Courtesy of Earth Sky News
ON July 12 a team of astronomers, led by University of Cambridge, announced it has discovered the smallest star yet.
This star is smaller than Jupiter, our solar system’s largest planet. It’s slightly larger than Saturn, second-largest planet in our solar system. But it’s a star, not a planet, and therefore much more massive than Jupiter or Saturn. More mass translates to stronger gravity; the pull of gravity of this very small star is some 300 times stronger than Earth’s (Jupiter’s gravity is about 2.5 times that of Earth).
The newly-measured star, known to astronomers as EBLM J0555-57Ab, is located about 600 light-years away. Details about it will be published in the peer-reviewed journal Astronomy & Astrophysics.
Can stars get any smaller than this one? Astronomers say it’s unlikely because – in order to create the thermonuclear fusion reactions needed for stars to shine – stars need a minimum mass.
Alexander Boetticher, the lead author of the study, commented:
Our discovery reveals how small stars can be. Had this star formed with only a slightly lower mass, the fusion reaction of hydrogen in its core could not be sustained, and the star would instead have transformed into a brown dwarf.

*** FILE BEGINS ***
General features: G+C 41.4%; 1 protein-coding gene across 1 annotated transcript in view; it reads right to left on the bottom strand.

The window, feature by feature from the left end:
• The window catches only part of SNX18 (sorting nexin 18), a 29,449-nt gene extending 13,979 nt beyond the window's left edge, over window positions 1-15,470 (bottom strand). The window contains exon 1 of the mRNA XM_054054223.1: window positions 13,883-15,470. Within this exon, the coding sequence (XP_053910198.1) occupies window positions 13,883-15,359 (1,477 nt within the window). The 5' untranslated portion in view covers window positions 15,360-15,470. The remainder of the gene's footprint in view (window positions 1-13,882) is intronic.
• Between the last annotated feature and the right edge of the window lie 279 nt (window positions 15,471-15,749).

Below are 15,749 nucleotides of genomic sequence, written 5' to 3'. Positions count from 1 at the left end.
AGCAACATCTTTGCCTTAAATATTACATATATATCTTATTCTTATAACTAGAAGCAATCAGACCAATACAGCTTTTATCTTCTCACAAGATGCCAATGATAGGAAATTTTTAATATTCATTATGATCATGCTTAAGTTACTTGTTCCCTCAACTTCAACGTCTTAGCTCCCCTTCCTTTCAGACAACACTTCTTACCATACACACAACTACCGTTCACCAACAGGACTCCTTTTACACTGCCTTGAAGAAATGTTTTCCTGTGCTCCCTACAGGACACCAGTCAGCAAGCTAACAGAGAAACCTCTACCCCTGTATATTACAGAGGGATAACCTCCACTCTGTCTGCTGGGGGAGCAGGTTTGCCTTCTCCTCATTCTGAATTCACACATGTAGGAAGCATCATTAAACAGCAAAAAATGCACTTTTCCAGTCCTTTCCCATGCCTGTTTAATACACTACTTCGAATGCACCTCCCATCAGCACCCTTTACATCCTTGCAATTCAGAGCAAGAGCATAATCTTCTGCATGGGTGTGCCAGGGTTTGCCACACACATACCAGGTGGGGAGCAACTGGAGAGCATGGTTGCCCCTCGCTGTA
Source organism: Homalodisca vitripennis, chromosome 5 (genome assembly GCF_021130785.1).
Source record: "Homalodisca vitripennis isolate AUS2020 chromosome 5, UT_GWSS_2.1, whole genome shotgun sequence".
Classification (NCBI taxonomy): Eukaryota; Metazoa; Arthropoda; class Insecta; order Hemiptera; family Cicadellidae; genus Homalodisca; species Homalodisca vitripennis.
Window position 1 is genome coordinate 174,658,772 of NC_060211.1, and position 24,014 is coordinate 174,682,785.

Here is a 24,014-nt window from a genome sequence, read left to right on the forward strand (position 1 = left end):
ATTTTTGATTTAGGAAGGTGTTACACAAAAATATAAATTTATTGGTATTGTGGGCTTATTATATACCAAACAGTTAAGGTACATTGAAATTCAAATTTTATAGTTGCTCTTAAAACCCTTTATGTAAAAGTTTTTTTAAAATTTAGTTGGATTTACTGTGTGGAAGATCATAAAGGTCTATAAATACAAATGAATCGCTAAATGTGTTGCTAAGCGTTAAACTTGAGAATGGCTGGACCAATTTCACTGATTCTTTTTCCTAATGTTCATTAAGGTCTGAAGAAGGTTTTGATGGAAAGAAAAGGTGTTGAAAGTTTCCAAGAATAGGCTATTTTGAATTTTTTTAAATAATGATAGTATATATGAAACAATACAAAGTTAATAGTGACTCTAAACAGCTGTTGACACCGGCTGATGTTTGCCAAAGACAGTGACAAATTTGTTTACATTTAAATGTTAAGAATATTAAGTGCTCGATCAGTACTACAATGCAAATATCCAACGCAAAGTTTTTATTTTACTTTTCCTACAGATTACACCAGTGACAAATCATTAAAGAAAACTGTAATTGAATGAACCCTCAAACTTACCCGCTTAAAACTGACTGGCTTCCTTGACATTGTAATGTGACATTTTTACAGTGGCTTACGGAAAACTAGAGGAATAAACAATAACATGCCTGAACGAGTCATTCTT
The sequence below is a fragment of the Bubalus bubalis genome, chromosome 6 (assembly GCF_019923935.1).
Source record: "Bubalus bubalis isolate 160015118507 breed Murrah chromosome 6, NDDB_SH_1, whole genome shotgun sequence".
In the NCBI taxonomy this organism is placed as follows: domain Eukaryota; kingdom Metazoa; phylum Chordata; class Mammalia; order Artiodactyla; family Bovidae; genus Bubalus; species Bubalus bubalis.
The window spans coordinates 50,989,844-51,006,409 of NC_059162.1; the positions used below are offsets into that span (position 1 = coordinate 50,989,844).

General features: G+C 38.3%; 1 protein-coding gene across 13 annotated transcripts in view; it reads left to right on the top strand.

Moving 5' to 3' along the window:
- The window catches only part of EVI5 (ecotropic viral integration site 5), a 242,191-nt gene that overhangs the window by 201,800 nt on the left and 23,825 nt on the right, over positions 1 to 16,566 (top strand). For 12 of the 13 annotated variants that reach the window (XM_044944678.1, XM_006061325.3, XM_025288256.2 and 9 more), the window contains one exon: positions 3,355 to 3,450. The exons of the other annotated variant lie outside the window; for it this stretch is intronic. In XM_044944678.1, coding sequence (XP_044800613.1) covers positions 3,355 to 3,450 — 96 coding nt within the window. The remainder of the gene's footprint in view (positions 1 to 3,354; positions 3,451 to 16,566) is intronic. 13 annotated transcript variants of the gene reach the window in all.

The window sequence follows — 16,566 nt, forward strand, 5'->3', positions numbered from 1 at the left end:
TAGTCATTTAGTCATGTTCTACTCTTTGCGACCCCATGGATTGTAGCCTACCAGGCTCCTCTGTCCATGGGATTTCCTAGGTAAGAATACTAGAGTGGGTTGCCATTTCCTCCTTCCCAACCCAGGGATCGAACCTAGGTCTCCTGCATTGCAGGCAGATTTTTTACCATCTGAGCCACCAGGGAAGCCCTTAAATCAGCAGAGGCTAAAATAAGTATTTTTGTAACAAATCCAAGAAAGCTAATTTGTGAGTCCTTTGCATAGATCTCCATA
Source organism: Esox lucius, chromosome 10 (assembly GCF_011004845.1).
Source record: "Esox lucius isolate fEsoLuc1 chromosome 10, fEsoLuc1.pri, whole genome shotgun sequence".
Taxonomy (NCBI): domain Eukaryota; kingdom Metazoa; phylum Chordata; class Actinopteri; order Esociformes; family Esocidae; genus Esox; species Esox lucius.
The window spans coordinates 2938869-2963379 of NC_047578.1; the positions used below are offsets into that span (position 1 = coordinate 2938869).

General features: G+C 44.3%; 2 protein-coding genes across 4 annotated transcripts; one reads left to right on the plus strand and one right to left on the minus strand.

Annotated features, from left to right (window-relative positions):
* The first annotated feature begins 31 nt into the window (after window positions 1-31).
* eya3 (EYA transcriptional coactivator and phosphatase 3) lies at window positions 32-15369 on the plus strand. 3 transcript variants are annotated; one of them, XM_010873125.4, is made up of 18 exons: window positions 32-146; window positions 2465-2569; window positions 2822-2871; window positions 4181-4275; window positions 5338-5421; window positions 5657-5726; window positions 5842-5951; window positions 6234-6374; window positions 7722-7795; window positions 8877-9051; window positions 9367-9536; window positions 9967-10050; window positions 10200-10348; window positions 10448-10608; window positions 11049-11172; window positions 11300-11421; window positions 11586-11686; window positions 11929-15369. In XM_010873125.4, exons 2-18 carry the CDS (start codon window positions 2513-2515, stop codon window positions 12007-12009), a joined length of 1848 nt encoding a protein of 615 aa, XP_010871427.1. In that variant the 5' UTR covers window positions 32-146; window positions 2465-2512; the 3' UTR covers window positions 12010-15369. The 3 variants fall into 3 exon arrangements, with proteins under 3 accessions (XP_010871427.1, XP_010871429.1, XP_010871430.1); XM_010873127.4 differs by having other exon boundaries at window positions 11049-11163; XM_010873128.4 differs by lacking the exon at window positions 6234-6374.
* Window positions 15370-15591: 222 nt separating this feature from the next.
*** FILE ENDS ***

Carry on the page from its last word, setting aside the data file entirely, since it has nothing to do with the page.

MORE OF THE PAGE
EBLM J0555-57Ab is part of a double star system. It was identified as it passed in front of its much larger companion star by the same technique – called the transit technique – used to identify many exoplanets.
And speaking of exoplanets … astronomers say that small, dim stars like EBLM J0555-57Ab are the best possible candidates for detecting Earth-sized exoplanets that might have liquid water on their surfaces.
In fact, EBLM J0555-57Ab is being compared to TRAPPIST-1, an ultracool dwarf star, recently discovered to be surrounded by at least seven temperate Earth-sized worlds. The newly-measured star has a mass comparable to the current estimate for TRAPPIST-1 but has a radius nearly 30% smaller.
[EBLM J0555-57Ab] is smaller, and likely colder, than many of the gas giant exoplanets that have so far been identified. While a fascinating feature of stellar physics, it is often harder to measure the size of such dim low-mass stars than for many of the larger planets. Thankfully, we can find these small stars with planet-hunting equipment, when they orbit a larger host star in a binary system.
It might sound incredible, but finding a star can at times be harder than finding a planet.
Bottom line: Astronomers have measured a size and mass for the star EBLM J0555-57Ab and determined it’s the smallest star yet discovered.